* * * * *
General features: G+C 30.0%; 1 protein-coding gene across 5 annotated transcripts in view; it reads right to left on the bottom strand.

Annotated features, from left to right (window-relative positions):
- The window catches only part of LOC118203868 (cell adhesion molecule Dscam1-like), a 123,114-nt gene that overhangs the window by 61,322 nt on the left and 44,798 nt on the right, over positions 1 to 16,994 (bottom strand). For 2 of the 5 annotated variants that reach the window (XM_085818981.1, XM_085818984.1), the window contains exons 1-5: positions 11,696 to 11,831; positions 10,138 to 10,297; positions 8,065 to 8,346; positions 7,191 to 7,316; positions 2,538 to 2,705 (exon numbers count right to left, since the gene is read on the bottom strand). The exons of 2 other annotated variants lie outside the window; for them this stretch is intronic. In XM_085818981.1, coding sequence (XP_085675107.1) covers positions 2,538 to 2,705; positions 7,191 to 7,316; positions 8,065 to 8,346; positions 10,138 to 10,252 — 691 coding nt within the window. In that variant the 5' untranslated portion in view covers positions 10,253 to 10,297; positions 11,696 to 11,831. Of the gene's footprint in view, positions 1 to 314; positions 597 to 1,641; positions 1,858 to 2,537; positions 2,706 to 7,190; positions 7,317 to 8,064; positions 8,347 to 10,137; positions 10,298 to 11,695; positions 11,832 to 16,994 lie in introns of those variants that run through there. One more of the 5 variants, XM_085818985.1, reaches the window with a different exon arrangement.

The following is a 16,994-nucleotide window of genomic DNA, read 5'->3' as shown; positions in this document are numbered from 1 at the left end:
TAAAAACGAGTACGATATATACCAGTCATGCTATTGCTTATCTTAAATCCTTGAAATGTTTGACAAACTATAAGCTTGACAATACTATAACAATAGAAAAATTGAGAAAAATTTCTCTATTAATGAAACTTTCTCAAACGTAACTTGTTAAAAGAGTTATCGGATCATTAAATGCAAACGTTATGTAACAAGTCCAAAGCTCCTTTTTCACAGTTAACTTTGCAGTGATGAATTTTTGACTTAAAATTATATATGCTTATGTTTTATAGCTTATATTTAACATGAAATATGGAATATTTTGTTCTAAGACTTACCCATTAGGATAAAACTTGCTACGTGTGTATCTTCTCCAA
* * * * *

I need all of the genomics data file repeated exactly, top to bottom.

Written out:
General features: G+C 30.0%; 1 protein-coding gene across 5 annotated transcripts in view; it reads right to left on the bottom strand.

Annotated features, from left to right (window-relative positions):
- The window catches only part of LOC118203868 (cell adhesion molecule Dscam1-like), a 123,114-nt gene that overhangs the window by 61,322 nt on the left and 44,798 nt on the right, over positions 1 to 16,994 (bottom strand). For 2 of the 5 annotated variants that reach the window (XM_085818981.1, XM_085818984.1), the window contains exons 1-5: positions 11,696 to 11,831; positions 10,138 to 10,297; positions 8,065 to 8,346; positions 7,191 to 7,316; positions 2,538 to 2,705 (exon numbers count right to left, since the gene is read on the bottom strand). The exons of 2 other annotated variants lie outside the window; for them this stretch is intronic. In XM_085818981.1, coding sequence (XP_085675107.1) covers positions 2,538 to 2,705; positions 7,191 to 7,316; positions 8,065 to 8,346; positions 10,138 to 10,252 — 691 coding nt within the window. In that variant the 5' untranslated portion in view covers positions 10,253 to 10,297; positions 11,696 to 11,831. Of the gene's footprint in view, positions 1 to 314; positions 597 to 1,641; positions 1,858 to 2,537; positions 2,706 to 7,190; positions 7,317 to 8,064; positions 8,347 to 10,137; positions 10,298 to 11,695; positions 11,832 to 16,994 lie in introns of those variants that run through there. One more of the 5 variants, XM_085818985.1, reaches the window with a different exon arrangement.

The following is a 16,994-nucleotide window of genomic DNA, read 5'->3' as shown; positions in this document are numbered from 1 at the left end:
TAAAAACGAGTACGATATATACCAGTCATGCTATTGCTTATCTTAAATCCTTGAAATGTTTGACAAACTATAAGCTTGACAATACTATAACAATAGAAAAATTGAGAAAAATTTCTCTATTAATGAAACTTTCTCAAACGTAACTTGTTAAAAGAGTTATCGGATCATTAAATGCAAACGTTATGTAACAAGTCCAAAGCTCCTTTTTCACAGTTAACTTTGCAGTGATGAATTTTTGACTTAAAATTATATATGCTTATGTTTTATAGCTTATATTTAACATGAAATATGGAATATTTTGTTCTAAGACTTACCCATTAGGATAAAACTTGCTACGTGTGTATCTTCTCCAA